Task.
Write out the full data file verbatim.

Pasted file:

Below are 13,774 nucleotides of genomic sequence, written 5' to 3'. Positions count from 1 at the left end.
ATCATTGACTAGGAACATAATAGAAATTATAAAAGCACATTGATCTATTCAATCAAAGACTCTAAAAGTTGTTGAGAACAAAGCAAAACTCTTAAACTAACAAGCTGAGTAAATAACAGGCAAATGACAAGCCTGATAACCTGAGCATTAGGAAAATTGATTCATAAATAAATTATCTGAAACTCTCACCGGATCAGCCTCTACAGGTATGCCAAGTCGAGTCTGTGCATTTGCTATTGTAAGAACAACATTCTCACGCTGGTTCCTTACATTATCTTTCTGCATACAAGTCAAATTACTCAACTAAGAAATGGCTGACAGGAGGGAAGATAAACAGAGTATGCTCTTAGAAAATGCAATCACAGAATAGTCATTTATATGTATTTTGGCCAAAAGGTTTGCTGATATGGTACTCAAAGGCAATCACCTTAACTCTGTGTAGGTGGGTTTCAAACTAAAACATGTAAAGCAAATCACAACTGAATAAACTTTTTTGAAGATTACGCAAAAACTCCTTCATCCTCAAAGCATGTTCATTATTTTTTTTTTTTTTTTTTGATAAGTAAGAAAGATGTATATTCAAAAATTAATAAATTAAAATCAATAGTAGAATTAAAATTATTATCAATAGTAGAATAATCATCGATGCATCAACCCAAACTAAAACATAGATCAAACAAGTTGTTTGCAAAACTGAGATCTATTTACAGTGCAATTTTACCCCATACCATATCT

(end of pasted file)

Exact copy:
Below are 13,774 nucleotides of genomic sequence, written 5' to 3'. Positions count from 1 at the left end.
ATCATTGACTAGGAACATAATAGAAATTATAAAAGCACATTGATCTATTCAATCAAAGACTCTAAAAGTTGTTGAGAACAAAGCAAAACTCTTAAACTAACAAGCTGAGTAAATAACAGGCAAATGACAAGCCTGATAACCTGAGCATTAGGAAAATTGATTCATAAATAAATTATCTGAAACTCTCACCGGATCAGCCTCTACAGGTATGCCAAGTCGAGTCTGTGCATTTGCTATTGTAAGAACAACATTCTCACGCTGGTTCCTTACATTATCTTTCTGCATACAAGTCAAATTACTCAACTAAGAAATGGCTGACAGGAGGGAAGATAAACAGAGTATGCTCTTAGAAAATGCAATCACAGAATAGTCATTTATATGTATTTTGGCCAAAAGGTTTGCTGATATGGTACTCAAAGGCAATCACCTTAACTCTGTGTAGGTGGGTTTCAAACTAAAACATGTAAAGCAAATCACAACTGAATAAACTTTTTTGAAGATTACGCAAAAACTCCTTCATCCTCAAAGCATGTTCATTATTTTTTTTTTTTTTTTTTGATAAGTAAGAAAGATGTATATTCAAAAATTAATAAATTAAAATCAATAGTAGAATTAAAATTATTATCAATAGTAGAATAATCATCGATGCATCAACCCAAACTAAAACATAGATCAAACAAGTTGTTTGCAAAACTGAGATCTATTTACAGTGCAATTTTACCCCATACCATATCT